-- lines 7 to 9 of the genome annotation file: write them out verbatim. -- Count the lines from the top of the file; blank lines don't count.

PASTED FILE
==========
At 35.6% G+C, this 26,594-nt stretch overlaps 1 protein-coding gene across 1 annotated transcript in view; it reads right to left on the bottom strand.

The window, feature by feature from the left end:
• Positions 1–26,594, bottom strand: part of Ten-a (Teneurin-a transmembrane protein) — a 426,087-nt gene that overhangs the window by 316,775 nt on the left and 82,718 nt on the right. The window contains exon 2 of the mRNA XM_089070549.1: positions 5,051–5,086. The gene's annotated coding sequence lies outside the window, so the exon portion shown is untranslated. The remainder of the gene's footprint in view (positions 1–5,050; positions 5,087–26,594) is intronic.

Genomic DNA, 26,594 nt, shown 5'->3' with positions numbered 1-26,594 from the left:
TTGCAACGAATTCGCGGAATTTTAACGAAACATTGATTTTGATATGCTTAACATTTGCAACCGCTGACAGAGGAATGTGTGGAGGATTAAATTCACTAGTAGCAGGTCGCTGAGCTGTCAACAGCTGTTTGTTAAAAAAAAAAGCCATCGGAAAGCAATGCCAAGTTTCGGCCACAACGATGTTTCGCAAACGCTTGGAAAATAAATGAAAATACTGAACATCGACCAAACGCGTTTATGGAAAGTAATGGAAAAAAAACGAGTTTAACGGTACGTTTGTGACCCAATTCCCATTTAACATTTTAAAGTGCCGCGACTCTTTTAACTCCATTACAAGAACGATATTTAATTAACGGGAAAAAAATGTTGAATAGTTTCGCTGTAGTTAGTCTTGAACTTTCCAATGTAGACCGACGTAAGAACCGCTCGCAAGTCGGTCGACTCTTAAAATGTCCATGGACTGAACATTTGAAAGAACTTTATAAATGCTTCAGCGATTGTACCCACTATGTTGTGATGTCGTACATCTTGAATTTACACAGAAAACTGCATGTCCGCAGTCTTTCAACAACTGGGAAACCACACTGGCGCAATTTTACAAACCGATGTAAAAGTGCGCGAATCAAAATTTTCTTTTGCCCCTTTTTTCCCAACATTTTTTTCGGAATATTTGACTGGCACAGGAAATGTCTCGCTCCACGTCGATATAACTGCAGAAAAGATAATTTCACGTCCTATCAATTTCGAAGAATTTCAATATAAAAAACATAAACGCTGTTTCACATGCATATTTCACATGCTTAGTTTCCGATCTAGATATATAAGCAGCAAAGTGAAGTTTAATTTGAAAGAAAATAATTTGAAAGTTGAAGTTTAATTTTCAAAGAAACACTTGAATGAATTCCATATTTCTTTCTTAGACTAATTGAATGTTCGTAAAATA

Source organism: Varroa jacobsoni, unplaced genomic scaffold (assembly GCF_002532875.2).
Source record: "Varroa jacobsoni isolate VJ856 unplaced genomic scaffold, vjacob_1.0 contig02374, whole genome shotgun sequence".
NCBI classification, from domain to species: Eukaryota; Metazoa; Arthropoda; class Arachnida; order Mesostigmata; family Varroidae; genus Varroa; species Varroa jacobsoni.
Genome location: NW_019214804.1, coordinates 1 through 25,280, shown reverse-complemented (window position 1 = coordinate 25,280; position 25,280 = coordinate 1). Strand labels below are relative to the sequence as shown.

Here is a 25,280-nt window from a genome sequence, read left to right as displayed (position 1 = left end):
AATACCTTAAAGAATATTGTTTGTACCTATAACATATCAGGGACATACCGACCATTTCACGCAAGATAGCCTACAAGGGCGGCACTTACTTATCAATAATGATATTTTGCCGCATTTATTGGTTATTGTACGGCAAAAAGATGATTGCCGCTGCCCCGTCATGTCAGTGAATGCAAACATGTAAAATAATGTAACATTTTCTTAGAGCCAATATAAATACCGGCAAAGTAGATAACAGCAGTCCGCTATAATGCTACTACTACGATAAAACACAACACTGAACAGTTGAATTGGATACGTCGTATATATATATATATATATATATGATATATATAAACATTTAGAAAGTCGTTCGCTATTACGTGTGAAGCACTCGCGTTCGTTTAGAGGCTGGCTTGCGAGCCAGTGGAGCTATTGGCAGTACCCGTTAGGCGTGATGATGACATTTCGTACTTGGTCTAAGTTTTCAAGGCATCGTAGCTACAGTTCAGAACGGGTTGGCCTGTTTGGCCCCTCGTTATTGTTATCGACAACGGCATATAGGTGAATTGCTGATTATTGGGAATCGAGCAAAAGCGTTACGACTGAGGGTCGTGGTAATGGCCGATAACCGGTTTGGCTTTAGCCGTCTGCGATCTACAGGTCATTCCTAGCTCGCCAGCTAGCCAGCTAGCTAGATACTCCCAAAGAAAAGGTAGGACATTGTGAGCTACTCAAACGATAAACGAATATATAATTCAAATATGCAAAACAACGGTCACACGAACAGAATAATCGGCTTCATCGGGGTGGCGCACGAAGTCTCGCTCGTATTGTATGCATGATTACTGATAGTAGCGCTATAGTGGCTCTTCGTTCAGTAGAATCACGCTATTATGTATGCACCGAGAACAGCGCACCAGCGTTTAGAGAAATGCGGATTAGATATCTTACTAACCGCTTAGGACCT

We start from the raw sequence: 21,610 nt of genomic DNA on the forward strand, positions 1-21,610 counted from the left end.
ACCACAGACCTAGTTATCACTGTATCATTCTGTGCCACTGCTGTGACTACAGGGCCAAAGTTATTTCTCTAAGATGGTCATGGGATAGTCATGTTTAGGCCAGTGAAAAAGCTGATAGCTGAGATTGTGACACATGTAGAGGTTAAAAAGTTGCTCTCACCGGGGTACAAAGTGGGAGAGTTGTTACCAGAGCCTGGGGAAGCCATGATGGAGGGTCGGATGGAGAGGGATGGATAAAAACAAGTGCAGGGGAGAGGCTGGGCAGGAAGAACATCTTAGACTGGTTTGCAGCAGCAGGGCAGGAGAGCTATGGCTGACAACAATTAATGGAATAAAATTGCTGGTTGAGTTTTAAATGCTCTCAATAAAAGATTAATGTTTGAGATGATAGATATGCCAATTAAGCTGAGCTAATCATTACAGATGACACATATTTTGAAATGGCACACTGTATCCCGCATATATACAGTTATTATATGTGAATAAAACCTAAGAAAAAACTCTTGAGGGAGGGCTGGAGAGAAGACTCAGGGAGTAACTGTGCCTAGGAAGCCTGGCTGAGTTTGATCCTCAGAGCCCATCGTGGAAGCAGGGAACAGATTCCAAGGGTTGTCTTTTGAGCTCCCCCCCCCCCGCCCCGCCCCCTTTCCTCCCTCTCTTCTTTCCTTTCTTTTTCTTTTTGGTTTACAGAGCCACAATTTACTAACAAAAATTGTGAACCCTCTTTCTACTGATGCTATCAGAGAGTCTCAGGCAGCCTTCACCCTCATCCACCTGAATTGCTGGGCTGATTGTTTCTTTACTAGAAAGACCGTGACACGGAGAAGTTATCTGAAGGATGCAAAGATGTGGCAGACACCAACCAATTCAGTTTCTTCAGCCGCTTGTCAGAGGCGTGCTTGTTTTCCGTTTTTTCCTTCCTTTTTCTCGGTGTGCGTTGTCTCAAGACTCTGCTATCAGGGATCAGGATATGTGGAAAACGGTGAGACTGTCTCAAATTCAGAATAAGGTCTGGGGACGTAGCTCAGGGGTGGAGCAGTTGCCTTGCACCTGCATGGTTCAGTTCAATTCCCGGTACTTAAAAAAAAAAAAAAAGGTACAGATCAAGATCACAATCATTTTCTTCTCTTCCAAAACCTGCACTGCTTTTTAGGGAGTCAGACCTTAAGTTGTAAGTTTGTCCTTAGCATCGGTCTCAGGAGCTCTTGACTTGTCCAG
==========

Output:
Source record: "Varroa jacobsoni isolate VJ856 unplaced genomic scaffold, vjacob_1.0 contig02374, whole genome shotgun sequence".
NCBI classification, from domain to species: Eukaryota; Metazoa; Arthropoda; class Arachnida; order Mesostigmata; family Varroidae; genus Varroa; species Varroa jacobsoni.
Genome location: NW_019214804.1, coordinates 1 through 25,280, shown reverse-complemented (window position 1 = coordinate 25,280; position 25,280 = coordinate 1). Strand labels below are relative to the sequence as shown.